The music business exists and thrives in New Orleans especially when it comes to live music. This is how Mintz and Kellner make their living. However, the clear path to fame for many artists is to move out of the city. With the recent development of the New Orleans Music Economy Initiative, the city shows signs of moving in the direction of development. This is a large undertaking and a process that likely will take some time to fully come to fruition.
In the meantime, there are many people making an effort to develop the industry here. Mintz emphasises the abundance of opportunities that musicians are often unaware of. Being educated when it comes to the music business sheds light on opportunities that exist, but may not be as obvious. Tulane University undergraduates, Emily Baldridge and Sam Bruchhaus, are working to educate young professionals and bring music industry opportunities to the hopeful community here.
In January of this year, The Tulane Sports and Entertainment Business Society, or SEBS, was created as new club on campus. This club hosts several branches of the entertainment industry including sports, film, and music.
Both Bruchhaus and Baldridge are active members in the New Orleans music scene and serve as inspirational club founders. Baldridge is currently interning with the Live Nation Marketing Department and serving as the Digital Marketing director for New Orleans Brass Fest where she brings creative insight and energy. Bruchhaus is the assistant manager for “The Bummers” bringing his skills to multiple areas of the band’s needs and is currently working to develop a media resource business.
Bruchhaus and Baldridge took a risk with forming this club and hope to find members that are willing to take risks, also. “Part of my ‘canned pitch’ of SEBS was ‘A’ we want to find hungry kids who aren’t afraid to fail… because ‘If I fail I learn something… at the end of the day I can recover easily, I’m 18, 19, or 20.’ And the second part is creating opportunities. That’s what it’s about. It’s about application. That’s one of the things I want to improve upon and that’s one of the things we are committed to,” Bruchhaus explains.
Tulane University offers limited classes pertaining to the music industry so this club aims to provide students with valuable resources and information to help them succeed, as well as provide them with real experience in and around the city.
The two undergraduates have a passion and hunger to succeed, which is prevalent when speaking about the club and the music industry. “We have been trying to offer that basic education: having speakers come in and talk about specific things. Like the difference between a publishing company and a record label…. We are trying to get to a level next semester where we can go out and do more applicable based learning through the club,” Baldridge explains.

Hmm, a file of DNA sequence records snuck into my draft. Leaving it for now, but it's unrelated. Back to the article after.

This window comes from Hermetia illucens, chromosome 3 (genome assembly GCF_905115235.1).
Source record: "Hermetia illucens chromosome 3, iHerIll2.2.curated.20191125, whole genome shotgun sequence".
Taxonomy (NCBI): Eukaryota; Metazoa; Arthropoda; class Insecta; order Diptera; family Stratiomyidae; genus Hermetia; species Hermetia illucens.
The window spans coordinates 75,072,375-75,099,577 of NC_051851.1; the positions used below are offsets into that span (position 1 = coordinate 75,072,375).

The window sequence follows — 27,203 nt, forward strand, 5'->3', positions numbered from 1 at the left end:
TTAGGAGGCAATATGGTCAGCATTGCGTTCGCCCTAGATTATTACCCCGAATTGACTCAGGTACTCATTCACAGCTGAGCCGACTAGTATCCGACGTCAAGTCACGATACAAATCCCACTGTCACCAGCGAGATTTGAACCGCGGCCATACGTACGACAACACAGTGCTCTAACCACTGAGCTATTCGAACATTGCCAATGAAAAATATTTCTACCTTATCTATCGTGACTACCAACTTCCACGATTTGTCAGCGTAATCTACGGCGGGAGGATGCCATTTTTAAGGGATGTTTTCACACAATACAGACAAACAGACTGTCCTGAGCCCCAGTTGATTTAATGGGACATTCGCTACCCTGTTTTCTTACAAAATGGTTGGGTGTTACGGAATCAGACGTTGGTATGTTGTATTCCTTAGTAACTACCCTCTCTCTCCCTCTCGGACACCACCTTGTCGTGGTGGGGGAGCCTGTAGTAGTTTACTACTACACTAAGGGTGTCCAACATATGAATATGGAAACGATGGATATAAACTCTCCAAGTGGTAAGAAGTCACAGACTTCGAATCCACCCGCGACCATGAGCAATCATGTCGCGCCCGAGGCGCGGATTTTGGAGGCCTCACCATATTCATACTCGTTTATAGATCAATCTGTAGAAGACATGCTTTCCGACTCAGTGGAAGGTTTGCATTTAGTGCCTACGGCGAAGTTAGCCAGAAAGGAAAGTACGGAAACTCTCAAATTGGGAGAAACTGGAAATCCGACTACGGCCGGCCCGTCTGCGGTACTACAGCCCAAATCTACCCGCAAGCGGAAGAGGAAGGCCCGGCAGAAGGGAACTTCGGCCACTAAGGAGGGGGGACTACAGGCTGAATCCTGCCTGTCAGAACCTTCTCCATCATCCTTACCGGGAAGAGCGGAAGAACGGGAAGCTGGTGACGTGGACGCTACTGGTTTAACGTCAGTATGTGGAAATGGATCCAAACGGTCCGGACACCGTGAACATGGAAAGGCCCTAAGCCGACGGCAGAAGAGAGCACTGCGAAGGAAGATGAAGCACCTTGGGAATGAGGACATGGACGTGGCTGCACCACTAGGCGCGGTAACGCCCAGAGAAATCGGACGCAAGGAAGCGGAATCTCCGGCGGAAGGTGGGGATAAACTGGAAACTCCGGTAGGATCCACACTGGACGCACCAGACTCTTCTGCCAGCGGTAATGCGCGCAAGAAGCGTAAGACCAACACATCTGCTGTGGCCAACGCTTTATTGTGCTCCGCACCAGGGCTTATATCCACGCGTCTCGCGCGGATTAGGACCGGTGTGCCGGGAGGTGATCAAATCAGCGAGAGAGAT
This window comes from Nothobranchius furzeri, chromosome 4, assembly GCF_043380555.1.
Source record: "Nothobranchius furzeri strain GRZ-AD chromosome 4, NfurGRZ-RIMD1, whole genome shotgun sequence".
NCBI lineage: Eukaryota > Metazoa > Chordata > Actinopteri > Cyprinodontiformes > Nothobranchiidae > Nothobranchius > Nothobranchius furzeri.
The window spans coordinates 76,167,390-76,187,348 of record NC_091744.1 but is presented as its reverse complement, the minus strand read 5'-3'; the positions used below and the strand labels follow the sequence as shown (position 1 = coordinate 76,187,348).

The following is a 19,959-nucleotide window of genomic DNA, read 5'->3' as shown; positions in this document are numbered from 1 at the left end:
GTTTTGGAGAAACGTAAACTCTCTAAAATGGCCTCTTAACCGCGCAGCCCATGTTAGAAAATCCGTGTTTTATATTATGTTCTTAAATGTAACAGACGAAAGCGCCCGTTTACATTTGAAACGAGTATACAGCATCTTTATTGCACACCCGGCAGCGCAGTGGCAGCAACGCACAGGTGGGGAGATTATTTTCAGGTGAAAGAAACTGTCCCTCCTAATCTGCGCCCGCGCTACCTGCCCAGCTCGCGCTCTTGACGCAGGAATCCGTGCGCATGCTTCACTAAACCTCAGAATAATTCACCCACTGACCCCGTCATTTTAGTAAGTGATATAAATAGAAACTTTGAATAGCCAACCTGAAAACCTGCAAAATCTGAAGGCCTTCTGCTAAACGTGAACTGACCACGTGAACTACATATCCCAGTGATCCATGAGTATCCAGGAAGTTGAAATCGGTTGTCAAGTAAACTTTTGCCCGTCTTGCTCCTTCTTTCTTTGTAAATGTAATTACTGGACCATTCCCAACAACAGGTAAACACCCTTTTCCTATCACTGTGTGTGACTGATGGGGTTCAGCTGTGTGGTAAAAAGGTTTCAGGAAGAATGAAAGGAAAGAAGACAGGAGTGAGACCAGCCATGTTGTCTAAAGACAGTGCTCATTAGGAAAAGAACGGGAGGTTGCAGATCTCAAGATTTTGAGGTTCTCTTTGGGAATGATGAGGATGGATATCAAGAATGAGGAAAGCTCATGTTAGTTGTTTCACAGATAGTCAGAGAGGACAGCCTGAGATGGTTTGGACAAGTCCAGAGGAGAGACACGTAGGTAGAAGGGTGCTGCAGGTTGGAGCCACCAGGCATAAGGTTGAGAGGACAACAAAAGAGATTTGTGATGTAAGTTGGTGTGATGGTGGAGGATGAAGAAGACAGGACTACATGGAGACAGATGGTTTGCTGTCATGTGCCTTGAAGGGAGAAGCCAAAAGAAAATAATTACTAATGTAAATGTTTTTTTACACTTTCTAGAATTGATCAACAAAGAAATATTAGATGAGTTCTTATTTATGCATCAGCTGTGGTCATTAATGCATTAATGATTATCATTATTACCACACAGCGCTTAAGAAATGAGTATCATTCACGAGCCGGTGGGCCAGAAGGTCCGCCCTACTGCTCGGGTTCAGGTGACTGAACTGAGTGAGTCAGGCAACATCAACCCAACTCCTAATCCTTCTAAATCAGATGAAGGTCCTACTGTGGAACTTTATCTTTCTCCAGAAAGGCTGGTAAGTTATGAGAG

Their hard work and dedication is helping to bridge the learning gap that is found among students interested in the industry here at Tulane. Just beginning a few months ago, the club already has a sizeable membership and has hosted many guest speakers who are successful in the industry. Club members have had the chance to learn about music entertainment law, publishing companies and record labels, while growing their network.
SEBS pours a lot of energy into giving back to their members and focusing on the music. “At the end of the day it’s about the artist… We want to be really artist based as a club,” Bruchhaus emphasizes. With big plans for the future semesters, this is a theme that will surely continue to shine through.
Kellner and Mintz spoke about the incredible music culture here and the importance of creating opportunities and these two students are doing just that. They recognize the large population of students with an interest in varying aspects of the industry. “It definitely is about ‘doing’ and that’s what we are trying to do. Sure it’s going to push people out of their comfort zones, but it’s the steps that we need. And everyone is the club has already expressed so much interest. They’re ready for it because they’ve been starved of it. That’s what they came here to do, this is what they want to be doing and that’s where the whole idea of the club came from,” Baldridge says.
The founding of SEBS is a step in the right direction for developing a strong music business in New Orleans backed by educated and passionate individuals. In the meantime, what will artists decide to do? Maybe they will decide to stay and hope to become full time musicians like Kellner. Maybe they will try to get booked by Mintz for a show at The Willow. Maybe they will become young entrepreneurs like Baldridge and Bruchhaus and help pave the way for new opportunities in the industry. Or maybe they will move on and move out. But there is no music without musicians. Kellner knows this: “As artists, to be representatives of this city is really important.”